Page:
Education and Home

Top 3 reasons to study in New Zealand

The Philippine Star

MANILA, Philippines — Many people all over the world are vying for an opportunity to study in New Zealand.

At present, over 130,000 international students are in the country. Approximately 4,000 Filipino students have been attracted by New Zealand’s internationally recognized education and dynamic learning environment, and are now studying in the country.

But how does New Zealand make learning a worthwhile experience? Here are three important features of the education system that are uniquely Kiwi:

Everyone is encouraged to express his identity

New Zealand is known for its inclusivity and hospitality, and has an environment where different cultures are embraced and celebrated. In fact, New Zealand is a multi-cultural country where festivities such as Diwali, Vietnamese Mid-Autumn Day and Chinese New Year are widely celebrated.

Similarly, New Zealand’s education system is a reflection of its diverse culture. The country’s education system incorporates its rich history of culture and heritage within its schools.

For instance, Kura kaupapa M?ori or M?ori medium schools teach students in te reo M?ori or the M?ori language, producing students who are proficient in both Maori and English.

This welcoming culture trickles down to even the smallest detail, like allowing students to embrace their own identity through the way they dress for school. While some New Zealand schools and institutions already do away with school uniforms, those that still have them include cultural elements.

For instance, Wesley College in Auckland, one of the country’s oldest schools, still continues the practice of incorporating traditional cultural dress into its prescribed uniform.

Tertiary institutes also incorporate these cultural values by encouraging students to learn more about the M?ori culture, giving interested students the opportunity to explore basic course on the M?ori language or complete a program on M?ori studies or indigenous theories and development.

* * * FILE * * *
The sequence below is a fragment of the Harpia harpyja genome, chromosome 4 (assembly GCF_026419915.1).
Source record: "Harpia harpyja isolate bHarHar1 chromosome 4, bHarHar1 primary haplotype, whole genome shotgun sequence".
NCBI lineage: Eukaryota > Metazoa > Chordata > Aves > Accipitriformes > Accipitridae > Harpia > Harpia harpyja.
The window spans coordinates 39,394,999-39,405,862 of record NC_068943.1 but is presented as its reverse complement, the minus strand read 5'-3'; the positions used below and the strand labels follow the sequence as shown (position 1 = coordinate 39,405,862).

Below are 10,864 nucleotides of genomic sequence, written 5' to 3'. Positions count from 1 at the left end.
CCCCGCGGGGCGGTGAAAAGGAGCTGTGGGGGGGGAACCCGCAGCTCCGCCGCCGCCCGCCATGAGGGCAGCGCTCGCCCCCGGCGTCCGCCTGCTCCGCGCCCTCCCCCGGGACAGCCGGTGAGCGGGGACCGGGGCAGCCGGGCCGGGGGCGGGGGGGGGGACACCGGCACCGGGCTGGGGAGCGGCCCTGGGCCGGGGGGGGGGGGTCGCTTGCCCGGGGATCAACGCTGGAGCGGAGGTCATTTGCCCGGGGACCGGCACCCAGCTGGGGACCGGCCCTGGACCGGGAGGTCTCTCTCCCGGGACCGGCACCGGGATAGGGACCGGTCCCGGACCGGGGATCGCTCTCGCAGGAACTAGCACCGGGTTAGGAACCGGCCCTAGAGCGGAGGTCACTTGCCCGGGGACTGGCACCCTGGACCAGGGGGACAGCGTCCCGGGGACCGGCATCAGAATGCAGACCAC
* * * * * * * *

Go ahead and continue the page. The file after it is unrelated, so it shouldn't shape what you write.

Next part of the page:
Additionally, universities also offer majors in foreign languages and cultures including Japanese, Latin, Sanskrit, Irish studies and Islamic studies, showing that diversity is not just respected, but also highly valued.

Innovation is an integral part of a student’s learning journey

New Zealand’s value for innovation is amplified through its education system. Creating a culture of ingenuity has made New Zealand home to the creators of the disposable syringe, child-proof lids, the bungee jump and the jet boat.

New Zealand institutions have established programs that send their students out in the country’s open spaces and breathtaking sights for experiential learning.

New Zealand, however, is also able to bring the world to its students. Today, students can go on a learning adventure through virtual field trips with programs such as Linking Education and Antarctic Research in New Zealand, a unique learning model which allows students to overcome barriers of distance and time and collaborate and communicate with people beyond their immediate environment.

Being an isolated country, New Zealanders are taught to be independent and creative thinkers – something that is embedded in the country’s education system. The nation’s small population and commitment to hands-on learning also means its education system has quickly evolved to meet the needs of the rapidly changing global economy.

A chance to make your mark in the world

New Zealand has produced noteworthy students and graduates that have shaped the world today.

In the realm of science, the first person to split the atom, father of Nuclear Physics Ernest Rutherford, was New Zealand-born and educated. Many are also familiar with multi-award winning filmmaker Sir Peter Jackson who achieved global acclaim through his adaptation of The Lord of the Rings, among many others.

Because the country’s culture fosters curiosity and invention among students, many New Zealand students are given the freedom to explore and pursue their passions.

For instance, Jake Evill, a student from the Victoria University in Wellington, created the Cortex Cast when he broke his wrist. Patterned after the look of the trabecula, nature’s way of building support inside the bones, the Cortex Cast is made out of waterproof and recyclable material, making it less likely to become a health and environment hazard.

Indeed, a New Zealand education takes learning further and allows international students, including Filipinos, to learn not just within the confines of the classroom but beyond its four walls and corners.



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